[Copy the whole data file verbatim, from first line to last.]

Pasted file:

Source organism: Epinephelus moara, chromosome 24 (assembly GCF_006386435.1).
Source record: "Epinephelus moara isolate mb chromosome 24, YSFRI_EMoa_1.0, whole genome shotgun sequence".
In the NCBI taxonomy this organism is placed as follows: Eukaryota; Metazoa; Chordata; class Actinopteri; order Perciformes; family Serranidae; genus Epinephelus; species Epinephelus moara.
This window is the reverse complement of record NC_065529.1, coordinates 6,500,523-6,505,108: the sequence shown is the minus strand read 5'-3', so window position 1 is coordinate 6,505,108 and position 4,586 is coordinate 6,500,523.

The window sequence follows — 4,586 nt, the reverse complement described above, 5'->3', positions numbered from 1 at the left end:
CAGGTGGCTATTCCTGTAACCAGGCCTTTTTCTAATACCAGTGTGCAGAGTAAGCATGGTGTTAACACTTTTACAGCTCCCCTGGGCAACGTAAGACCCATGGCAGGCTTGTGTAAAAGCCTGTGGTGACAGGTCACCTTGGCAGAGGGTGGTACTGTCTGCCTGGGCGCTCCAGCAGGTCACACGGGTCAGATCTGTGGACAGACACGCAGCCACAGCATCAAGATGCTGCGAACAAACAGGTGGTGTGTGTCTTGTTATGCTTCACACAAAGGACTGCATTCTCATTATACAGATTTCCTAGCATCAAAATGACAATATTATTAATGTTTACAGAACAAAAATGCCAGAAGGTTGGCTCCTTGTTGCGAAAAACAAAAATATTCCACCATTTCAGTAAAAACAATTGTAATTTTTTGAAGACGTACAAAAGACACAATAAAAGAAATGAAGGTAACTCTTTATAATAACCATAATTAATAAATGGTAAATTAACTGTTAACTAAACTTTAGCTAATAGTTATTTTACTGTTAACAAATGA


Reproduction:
Source organism: Epinephelus moara, chromosome 24 (assembly GCF_006386435.1).
Source record: "Epinephelus moara isolate mb chromosome 24, YSFRI_EMoa_1.0, whole genome shotgun sequence".
In the NCBI taxonomy this organism is placed as follows: Eukaryota; Metazoa; Chordata; class Actinopteri; order Perciformes; family Serranidae; genus Epinephelus; species Epinephelus moara.
This window is the reverse complement of record NC_065529.1, coordinates 6,500,523-6,505,108: the sequence shown is the minus strand read 5'-3', so window position 1 is coordinate 6,505,108 and position 4,586 is coordinate 6,500,523.

The window sequence follows — 4,586 nt, the reverse complement described above, 5'->3', positions numbered from 1 at the left end:
CAGGTGGCTATTCCTGTAACCAGGCCTTTTTCTAATACCAGTGTGCAGAGTAAGCATGGTGTTAACACTTTTACAGCTCCCCTGGGCAACGTAAGACCCATGGCAGGCTTGTGTAAAAGCCTGTGGTGACAGGTCACCTTGGCAGAGGGTGGTACTGTCTGCCTGGGCGCTCCAGCAGGTCACACGGGTCAGATCTGTGGACAGACACGCAGCCACAGCATCAAGATGCTGCGAACAAACAGGTGGTGTGTGTCTTGTTATGCTTCACACAAAGGACTGCATTCTCATTATACAGATTTCCTAGCATCAAAATGACAATATTATTAATGTTTACAGAACAAAAATGCCAGAAGGTTGGCTCCTTGTTGCGAAAAACAAAAATATTCCACCATTTCAGTAAAAACAATTGTAATTTTTTGAAGACGTACAAAAGACACAATAAAAGAAATGAAGGTAACTCTTTATAATAACCATAATTAATAAATGGTAAATTAACTGTTAACTAAACTTTAGCTAATAGTTATTTTACTGTTAACAAATGA